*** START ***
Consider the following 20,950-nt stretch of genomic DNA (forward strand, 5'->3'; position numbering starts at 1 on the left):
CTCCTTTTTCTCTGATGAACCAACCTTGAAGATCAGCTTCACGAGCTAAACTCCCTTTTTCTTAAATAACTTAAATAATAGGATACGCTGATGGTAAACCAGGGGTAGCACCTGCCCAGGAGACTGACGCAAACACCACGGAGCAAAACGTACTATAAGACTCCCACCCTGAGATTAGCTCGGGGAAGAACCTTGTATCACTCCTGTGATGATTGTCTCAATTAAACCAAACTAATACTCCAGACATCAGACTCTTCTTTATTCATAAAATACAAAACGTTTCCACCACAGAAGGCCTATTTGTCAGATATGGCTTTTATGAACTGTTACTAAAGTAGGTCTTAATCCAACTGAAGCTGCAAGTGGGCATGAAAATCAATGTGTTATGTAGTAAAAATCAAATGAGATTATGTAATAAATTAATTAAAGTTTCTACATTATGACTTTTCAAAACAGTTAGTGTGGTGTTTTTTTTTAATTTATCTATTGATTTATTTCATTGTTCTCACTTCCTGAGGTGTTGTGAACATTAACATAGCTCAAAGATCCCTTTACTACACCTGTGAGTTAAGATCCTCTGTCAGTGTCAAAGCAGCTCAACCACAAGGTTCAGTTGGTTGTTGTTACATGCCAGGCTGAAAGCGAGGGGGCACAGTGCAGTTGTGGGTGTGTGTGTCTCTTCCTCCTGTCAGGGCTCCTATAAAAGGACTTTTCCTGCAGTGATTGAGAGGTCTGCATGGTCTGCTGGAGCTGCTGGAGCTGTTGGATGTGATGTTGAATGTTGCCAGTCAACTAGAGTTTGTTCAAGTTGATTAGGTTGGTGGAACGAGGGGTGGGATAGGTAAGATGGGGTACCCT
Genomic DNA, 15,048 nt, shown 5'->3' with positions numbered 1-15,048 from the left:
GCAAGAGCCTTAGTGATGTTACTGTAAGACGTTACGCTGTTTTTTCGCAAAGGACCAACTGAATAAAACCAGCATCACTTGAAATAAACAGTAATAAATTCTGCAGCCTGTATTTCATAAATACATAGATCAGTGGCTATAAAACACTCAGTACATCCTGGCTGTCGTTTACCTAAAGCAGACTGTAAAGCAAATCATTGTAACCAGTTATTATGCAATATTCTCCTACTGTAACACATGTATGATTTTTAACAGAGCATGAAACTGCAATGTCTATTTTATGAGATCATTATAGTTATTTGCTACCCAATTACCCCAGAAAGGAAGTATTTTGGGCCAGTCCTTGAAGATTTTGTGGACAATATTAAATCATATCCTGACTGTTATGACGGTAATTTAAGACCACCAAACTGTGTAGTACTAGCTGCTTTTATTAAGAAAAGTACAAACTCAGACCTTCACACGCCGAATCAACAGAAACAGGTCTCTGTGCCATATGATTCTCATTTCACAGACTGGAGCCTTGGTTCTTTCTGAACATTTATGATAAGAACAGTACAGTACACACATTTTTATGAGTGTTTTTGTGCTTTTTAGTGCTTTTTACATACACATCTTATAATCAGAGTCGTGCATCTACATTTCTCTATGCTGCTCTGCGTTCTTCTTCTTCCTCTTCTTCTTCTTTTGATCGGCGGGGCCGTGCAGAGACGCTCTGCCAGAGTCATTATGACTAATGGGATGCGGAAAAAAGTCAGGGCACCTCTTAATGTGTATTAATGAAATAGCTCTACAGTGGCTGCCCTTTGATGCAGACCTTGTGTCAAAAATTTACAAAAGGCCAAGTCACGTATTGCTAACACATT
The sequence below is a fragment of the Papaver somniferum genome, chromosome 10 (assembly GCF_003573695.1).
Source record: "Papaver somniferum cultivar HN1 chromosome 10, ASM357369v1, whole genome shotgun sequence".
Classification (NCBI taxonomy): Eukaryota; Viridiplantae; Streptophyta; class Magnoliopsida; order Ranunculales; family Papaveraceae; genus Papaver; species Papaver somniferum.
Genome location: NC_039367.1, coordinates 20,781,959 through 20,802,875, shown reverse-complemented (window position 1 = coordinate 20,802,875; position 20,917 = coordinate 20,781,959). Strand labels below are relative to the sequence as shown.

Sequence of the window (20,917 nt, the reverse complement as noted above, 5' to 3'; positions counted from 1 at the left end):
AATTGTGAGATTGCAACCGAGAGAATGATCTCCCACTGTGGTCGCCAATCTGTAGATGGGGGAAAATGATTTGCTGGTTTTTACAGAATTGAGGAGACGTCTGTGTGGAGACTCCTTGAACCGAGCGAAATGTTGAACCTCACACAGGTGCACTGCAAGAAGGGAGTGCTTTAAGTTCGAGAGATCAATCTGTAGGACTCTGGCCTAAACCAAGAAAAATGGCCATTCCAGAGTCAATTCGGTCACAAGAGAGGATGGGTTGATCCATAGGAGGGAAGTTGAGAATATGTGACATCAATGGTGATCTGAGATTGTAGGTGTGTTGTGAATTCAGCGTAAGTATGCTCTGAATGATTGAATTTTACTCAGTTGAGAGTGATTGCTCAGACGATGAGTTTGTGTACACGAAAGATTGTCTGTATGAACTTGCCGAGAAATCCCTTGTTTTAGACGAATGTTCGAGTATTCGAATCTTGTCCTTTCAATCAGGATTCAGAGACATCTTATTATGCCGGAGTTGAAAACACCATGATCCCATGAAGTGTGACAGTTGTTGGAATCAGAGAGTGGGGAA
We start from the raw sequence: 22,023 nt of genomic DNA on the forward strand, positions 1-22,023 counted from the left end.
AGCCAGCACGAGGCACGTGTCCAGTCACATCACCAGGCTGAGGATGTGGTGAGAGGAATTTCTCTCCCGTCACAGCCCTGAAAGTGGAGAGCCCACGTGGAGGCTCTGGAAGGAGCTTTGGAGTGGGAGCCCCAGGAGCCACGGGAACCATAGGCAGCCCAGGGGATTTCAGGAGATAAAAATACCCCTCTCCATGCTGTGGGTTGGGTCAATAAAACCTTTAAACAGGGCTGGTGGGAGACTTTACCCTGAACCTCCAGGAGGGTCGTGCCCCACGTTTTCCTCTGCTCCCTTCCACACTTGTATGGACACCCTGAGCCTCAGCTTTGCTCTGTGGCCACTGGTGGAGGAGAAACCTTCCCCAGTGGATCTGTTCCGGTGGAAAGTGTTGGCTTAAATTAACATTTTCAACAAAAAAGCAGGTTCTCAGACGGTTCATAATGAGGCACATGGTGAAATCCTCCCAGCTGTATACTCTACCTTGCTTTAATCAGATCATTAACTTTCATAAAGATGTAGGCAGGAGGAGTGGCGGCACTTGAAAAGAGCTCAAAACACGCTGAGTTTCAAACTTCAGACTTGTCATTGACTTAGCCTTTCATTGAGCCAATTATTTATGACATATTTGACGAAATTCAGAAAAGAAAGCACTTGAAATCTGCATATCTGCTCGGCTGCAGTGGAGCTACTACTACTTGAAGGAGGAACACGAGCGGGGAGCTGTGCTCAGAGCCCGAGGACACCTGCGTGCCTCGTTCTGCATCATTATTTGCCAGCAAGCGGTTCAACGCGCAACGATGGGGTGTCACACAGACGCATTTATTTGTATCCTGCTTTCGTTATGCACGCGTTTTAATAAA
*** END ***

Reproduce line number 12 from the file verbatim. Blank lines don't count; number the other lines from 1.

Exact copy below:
AGCCAGCACGAGGCACGTGTCCAGTCACATCACCAGGCTGAGGATGTGGTGAGAGGAATTTCTCTCCCGTCACAGCCCTGAAAGTGGAGAGCCCACGTGGAGGCTCTGGAAGGAGCTTTGGAGTGGGAGCCCCAGGAGCCACGGGAACCATAGGCAGCCCAGGGGATTTCAGGAGATAAAAATACCCCTCTCCATGCTGTGGGTTGGGTCAATAAAACCTTTAAACAGGGCTGGTGGGAGACTTTACCCTGAACCTCCAGGAGGGTCGTGCCCCACGTTTTCCTCTGCTCCCTTCCACACTTGTATGGACACCCTGAGCCTCAGCTTTGCTCTGTGGCCACTGGTGGAGGAGAAACCTTCCCCAGTGGATCTGTTCCGGTGGAAAGTGTTGGCTTAAATTAACATTTTCAACAAAAAAGCAGGTTCTCAGACGGTTCATAATGAGGCACATGGTGAAATCCTCCCAGCTGTATACTCTACCTTGCTTTAATCAGATCATTAACTTTCATAAAGATGTAGGCAGGAGGAGTGGCGGCACTTGAAAAGAGCTCAAAACACGCTGAGTTTCAAACTTCAGACTTGTCATTGACTTAGCCTTTCATTGAGCCAATTATTTATGACATATTTGACGAAATTCAGAAAAGAAAGCACTTGAAATCTGCATATCTGCTCGGCTGCAGTGGAGCTACTACTACTTGAAGGAGGAACACGAGCGGGGAGCTGTGCTCAGAGCCCGAGGACACCTGCGTGCCTCGTTCTGCATCATTATTTGCCAGCAAGCGGTTCAACGCGCAACGATGGGGTGTCACACAGACGCATTTATTTGTATCCTGCTTTCGTTATGCACGCGTTTTAATAAA